plastic

MIDWAY: Where your plastic ends up

MIDWAY: Where your plastic ends up

MIDWAY : trailer : a film by Chris Jordan from Midway on Vimeo.

If you stayed awake in high school history class, you may remember that the Midway Atoll was a site of perhaps the most important battle in the Pacific during World War II. But if you had to provide any other information about Midway, you’d probably need to do a quick Wikipedia search (I know I did – and I loved high school history). The island group’s central location in the Pacific Ocean means that it’s also in the middle of the Great Pacific Garbage Patch, and, thus, a great place to take a look at the costs of our wasteful ways.

Green tech finds: the power-free kitchen appliances edition

Green tech finds: the power-free kitchen appliances edition

Refrigerate and cook food without electricity? We’ve got finds this week that get you pretty close, along with mushrooms that eat plastic, and plans to reuse dirty diapers (really!).

The DIY, electricity-free refrigerator: Ever heard of a zeer pot? This very old concept for keeping food chilled only requires two clay flower pots, and some sand and water to build yourself. (via @dothegreenthing)

And then cook that food without power: Well, not exactly, but with a lot less power. The Wonderbag keeps food cooking after the heat’s turned off, and was originally designed for very poor people who couldn’t afford much fuel. (via Inhabitat)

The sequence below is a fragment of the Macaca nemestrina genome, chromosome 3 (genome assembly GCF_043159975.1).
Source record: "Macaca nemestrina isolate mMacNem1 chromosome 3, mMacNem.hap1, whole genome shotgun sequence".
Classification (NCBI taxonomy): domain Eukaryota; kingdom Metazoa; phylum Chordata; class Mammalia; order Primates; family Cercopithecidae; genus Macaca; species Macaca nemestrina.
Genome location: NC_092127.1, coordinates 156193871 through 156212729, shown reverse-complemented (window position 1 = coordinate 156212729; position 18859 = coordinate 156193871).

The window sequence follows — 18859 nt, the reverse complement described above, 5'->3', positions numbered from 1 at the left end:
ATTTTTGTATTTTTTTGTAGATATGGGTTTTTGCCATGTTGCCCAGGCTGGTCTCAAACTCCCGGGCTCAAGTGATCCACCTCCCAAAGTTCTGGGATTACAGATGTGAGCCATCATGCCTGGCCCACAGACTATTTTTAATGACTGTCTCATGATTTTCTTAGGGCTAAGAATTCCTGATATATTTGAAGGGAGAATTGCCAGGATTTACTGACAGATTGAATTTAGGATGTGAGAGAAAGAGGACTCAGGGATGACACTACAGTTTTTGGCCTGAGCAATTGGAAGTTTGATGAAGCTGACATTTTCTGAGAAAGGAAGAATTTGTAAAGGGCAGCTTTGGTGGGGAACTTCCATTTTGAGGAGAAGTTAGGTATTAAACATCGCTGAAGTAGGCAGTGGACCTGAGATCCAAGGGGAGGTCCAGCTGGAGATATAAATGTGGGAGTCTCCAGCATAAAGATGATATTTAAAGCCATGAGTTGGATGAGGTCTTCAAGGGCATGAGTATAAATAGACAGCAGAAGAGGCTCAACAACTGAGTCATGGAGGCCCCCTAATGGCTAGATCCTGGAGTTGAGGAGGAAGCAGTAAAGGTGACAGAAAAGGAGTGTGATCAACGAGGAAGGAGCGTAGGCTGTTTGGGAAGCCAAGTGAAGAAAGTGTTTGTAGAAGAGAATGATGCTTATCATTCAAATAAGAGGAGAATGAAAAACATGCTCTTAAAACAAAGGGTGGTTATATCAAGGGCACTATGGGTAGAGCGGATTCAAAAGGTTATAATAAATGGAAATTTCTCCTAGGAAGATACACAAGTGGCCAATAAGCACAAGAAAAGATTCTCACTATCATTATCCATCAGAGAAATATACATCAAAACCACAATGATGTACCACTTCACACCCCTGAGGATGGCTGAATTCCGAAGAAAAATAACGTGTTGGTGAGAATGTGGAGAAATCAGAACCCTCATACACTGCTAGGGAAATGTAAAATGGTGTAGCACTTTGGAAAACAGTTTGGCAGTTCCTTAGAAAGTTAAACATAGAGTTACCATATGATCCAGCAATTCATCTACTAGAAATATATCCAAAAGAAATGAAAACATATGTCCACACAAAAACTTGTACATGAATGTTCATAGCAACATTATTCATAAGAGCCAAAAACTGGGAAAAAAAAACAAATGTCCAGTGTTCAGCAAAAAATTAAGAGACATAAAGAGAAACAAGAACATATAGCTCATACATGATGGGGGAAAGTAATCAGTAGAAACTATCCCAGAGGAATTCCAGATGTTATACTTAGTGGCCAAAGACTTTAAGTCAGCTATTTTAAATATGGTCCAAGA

Method's "Ocean Plastic:" green or greenwash?

Method's "Ocean Plastic:" green or greenwash?

The idea of the Great Pacific Garbage Patch – a massive island of plastic garbage swirling around in the ocean – has captured the imagination of both die-hard greenies and concerned citizens alike. Our visions aren’t quite in line with reality (it’s more of a “soup” than an island), but we’ve generally got it right on the massive part: it may be twice the size of the continental United States. So when the home cleaning products brand Method announced the launch of “a bottle made out of plastic collected from the North Pacific Gyre” (aka the Great Pacific Garbage Patch), those of us in the green media jumped at the notion of a company making an effort to clean up this mess. As it turns out, we probably should’ve looked just a bit closer before we leaped (he wrote sheepishly).